My Perfect Life
“Barry has created characters that stick with the reader long after the last page is turned. By being deeply personal and ruthlessly honest, she makes Maybonne feel like someone we really know, someone who truly has a perfect life.”
Originally published in 1992 by Harper, Lynda Barry’s My Perfect Life has just been reissued by Drawn and Quarterly. It’s impressive how fresh and relatable the writing still feels. Teenage angst, it seems, hasn’t changed much over the decades, at least not when someone as talented as Barry is telling the story. The cover promises that the life inside is “Deep, tragic, beautiful, truthful, freaked out, blown away.” All of those adjectives are not only apt, they cover the full gamut of emotions that Maybonne, the narrator, expresses.
The book starts off with “This Year” and a description of Maybonne’s teachers, all of whom could easily be in the classroom today:
“First Period: Miss Fortner. History. Looks like she has an eternal headache. Has on an ugly wig. Her motto, ‘If you want to be a clown, join the circus.’”
From there the reader joins Maybonne in the social and emotional ups and downs with friends, crushes, rumors, boyfriends, family drama—all the things that go into her beautiful life. The raw honesty that appealed in the 1990s is just as effective now. Maybonne isn’t struggling with social justice, climate change, social media, but her concerns are vivid and real. Her optimism in the midst of all the angst is searingly wonderful:
“Walking to school this morning I worshipped all things. You might say that’s warped! Did I just forget about pollution, prejudice, and how there’s people in a war???????????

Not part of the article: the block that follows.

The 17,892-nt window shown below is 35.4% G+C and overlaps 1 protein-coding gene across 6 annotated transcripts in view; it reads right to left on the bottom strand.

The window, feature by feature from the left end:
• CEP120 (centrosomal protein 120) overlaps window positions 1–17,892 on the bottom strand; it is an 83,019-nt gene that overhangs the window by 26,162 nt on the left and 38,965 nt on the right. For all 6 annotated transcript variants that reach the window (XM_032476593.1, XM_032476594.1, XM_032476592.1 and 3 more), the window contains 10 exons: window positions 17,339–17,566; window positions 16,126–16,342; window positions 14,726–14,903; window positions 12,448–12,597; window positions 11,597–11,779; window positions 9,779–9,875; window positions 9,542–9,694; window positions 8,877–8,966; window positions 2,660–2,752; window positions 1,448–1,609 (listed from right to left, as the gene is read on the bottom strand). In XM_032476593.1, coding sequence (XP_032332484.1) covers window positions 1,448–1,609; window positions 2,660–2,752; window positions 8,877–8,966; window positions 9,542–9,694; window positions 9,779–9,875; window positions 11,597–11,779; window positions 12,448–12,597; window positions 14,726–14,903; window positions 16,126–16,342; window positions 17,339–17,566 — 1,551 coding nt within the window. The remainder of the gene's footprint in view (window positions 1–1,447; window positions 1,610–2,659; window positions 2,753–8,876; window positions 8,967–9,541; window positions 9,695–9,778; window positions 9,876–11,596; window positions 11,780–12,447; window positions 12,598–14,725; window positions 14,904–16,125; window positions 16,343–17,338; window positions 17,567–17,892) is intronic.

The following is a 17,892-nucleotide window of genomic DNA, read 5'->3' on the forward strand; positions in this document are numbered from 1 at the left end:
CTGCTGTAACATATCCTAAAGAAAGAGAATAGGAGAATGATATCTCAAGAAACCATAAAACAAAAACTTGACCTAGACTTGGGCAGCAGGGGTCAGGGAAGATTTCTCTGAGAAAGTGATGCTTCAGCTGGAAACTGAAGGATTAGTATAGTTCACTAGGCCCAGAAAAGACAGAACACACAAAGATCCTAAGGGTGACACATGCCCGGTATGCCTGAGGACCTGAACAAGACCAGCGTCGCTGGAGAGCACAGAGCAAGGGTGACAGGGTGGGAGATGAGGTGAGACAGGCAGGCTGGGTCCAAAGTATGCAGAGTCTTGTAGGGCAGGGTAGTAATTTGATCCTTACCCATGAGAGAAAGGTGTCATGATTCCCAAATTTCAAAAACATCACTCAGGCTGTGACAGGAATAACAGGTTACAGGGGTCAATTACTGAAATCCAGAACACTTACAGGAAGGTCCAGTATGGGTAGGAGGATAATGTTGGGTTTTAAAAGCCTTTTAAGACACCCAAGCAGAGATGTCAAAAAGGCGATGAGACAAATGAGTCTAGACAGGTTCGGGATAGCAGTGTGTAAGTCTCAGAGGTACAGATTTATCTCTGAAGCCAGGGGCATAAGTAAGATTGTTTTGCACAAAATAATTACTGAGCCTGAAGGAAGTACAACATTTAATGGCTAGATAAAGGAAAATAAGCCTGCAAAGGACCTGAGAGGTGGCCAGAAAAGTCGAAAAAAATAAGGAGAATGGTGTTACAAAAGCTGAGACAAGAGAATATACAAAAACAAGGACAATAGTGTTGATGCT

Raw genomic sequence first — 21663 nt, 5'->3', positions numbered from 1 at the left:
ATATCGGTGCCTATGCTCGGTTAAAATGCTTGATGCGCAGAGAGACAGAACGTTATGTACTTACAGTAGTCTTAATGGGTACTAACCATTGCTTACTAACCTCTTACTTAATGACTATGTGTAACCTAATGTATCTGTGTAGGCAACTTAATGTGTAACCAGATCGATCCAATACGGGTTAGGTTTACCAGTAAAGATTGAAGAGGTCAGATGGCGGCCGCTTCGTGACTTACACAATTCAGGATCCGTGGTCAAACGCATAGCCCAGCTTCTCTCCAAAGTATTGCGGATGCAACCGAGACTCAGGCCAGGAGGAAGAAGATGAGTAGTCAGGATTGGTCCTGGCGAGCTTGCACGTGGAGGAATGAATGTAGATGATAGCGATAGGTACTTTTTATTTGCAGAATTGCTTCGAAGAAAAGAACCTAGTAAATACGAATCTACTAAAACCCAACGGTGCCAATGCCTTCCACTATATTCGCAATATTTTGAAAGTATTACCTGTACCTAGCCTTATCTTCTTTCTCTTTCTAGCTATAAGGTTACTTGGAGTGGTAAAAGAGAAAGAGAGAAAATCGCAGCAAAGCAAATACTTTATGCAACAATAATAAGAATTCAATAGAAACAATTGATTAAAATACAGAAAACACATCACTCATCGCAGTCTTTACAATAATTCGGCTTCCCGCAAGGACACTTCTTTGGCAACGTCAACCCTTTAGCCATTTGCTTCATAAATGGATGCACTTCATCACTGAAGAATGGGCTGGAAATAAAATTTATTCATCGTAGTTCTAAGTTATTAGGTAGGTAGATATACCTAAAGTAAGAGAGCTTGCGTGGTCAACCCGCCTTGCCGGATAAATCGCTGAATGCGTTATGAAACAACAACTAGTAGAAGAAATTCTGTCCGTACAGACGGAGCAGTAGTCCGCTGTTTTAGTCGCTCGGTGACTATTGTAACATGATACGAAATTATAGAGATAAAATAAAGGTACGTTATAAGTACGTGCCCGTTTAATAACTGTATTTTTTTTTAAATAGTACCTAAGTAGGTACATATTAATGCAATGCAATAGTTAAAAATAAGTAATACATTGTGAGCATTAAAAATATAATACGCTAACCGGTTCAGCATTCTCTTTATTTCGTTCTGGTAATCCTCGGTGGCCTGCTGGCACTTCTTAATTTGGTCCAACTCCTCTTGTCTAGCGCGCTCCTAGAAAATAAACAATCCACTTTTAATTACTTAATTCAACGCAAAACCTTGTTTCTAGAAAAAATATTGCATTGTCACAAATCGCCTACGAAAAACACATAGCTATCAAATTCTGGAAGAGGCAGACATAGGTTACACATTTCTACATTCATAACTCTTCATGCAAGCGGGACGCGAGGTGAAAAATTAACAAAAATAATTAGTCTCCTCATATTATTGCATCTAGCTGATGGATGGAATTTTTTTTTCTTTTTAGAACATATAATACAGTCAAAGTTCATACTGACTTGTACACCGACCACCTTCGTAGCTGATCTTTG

Excuse me but I know that! Can I help it if right this second I get something incredible? I can’t hardly explain it. Everything looks like it’s starring in a movie of gorgeous details.
Don’t barf, but I am so thankful I got born.”
Plenty of depression follows this moment of rosy clarity. Maybonne is a teenager after all. Which means she’s highly self-critical, trying to figure out her problems and what makes some things so tough for her. When one of her friends diagnoses her with an inferiority complex, the doom is complete:
“She warned me that if I didn’t cure my inferiority complex I would lose all my friends and also David as my boyfriend. ‘It’s your whole problem.’ She said, ‘Your personality.’”
The story, however, is not “a downer,” as Maybonne’s little sister Marlys would say. Instead the book ends on thoughts of the next school year and the possibilities it brings. Maybonne can make changes, she can take charge of her life. Whatever happens, Barry has created characters that stick with the reader long after the last page is turned. By being deeply personal and ruthlessly honest, she makes Maybonne feel like someone we really know, someone who truly has a perfect life.